It's one of the hallmarks of summer, but not exactly a welcome one! Whether you forget to apply sunscreen or linger in the sun for too long, the pain and discomfort of a sunburn will let you know that your sun care regimen needs to change for the better.
But now that you have a sunburn, it's time to treat it! Sunburn will clear up on its own after time, but in severe cases, additional treatments may be necessary to combat pain, itching and discomfort. Alleviating sunburn is even easier if you are enrolled in a flexible spending account (FSA) to cover these treatment options! Here are a few ways to get started.
Utilize cold compresses
Cold packs and other forms of cold therapy are FSA-eligible, and the Skin Cancer Foundation recommends these products to treat sunburns soon after you have come out of the sun. Cold packs can combat the itching and burning that is associated with sunburns, as well as reduce any skin inflammation present. While your skin is still damp, continue therapy with gentle moisturizing lotion (but not petroleum or oil-based ointments, which may trap the heat and make the burn worse).
Non-Steroid Anti-Inflammatory Drugs (NSAIDs)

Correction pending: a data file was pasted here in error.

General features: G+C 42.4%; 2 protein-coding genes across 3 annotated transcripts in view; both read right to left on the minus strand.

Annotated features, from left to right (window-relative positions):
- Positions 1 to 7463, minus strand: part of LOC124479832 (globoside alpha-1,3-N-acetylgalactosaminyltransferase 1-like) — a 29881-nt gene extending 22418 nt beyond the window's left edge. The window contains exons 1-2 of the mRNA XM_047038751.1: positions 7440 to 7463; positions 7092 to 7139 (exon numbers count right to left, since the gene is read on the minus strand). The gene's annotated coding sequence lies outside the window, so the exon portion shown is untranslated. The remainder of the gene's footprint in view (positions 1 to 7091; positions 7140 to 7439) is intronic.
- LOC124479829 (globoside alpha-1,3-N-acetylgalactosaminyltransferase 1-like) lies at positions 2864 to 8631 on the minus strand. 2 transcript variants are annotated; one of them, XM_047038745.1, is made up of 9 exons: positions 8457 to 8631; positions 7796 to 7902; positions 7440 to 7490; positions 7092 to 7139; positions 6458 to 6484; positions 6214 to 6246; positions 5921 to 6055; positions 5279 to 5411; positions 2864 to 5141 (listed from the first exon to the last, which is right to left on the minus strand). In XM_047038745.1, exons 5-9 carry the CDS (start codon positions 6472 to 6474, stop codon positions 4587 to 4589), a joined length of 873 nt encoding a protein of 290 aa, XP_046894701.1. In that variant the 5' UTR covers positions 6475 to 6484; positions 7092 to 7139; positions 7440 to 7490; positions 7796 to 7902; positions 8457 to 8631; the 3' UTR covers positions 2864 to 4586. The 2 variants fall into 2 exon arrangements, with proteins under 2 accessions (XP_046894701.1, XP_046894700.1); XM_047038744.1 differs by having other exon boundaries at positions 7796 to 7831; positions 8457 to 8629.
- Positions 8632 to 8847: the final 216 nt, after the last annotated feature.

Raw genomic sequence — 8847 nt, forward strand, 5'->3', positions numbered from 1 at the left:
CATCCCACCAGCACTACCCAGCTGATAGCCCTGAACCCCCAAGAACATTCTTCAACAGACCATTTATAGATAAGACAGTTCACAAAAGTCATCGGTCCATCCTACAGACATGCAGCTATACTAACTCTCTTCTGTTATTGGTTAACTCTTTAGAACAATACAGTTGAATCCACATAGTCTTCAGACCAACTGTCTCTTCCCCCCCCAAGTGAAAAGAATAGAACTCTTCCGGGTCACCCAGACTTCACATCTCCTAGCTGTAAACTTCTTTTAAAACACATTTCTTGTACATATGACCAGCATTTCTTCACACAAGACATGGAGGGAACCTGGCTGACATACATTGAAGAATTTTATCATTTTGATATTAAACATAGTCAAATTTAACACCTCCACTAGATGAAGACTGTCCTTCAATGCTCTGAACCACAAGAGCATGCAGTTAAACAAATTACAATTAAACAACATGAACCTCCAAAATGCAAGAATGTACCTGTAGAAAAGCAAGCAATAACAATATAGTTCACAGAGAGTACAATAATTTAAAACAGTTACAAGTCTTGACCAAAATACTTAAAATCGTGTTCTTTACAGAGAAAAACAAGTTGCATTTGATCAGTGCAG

Inflammation is what makes a bad sunburn even worse, but you may be able to find relief in your own medicine cabinet. WebMD reports that non-steroid anti-inflammatory drugs (NSAIDs), like over-the-counter pain relievers including ibuprofen, naproxen and aspirin, can treat the pain of sunburns with the added benefit of controlling the body's immune response to become inflamed.
Another reliable means of treating sunburn with your FSA is hydrocortisone cream, a topical steroid that is ideal to treat skin conditions that result in inflammation, redness and swelling. This is the best option in the case of extreme sunburns, but the Mayo Clinic recommends sticking with the 1 percent hydrocortisone cream that is easy on the skin and will soothe scorched areas in moments of extreme itchiness and discomfort.
Depending on the severity of your sunburn, there's a good chance that your skin will crack and peel no matter what you do, but dermatologists recommend moisturizing burned areas with skin fortifying lotion in the days following your sunburn. Medicated moisturizers that are fortified with aloe vera and other skin enhancing ingredients are best for this purpose, and they're FSA-eligible with a prescription! Apply twice a day after your sunburn to keep these damaged areas from drying out and blistering.
Ice up wherever, whenever with FSA-eligible cold packs.
Don't let the sun completely dry out your skin. Apply cortisone cream to help itchy, peely skin.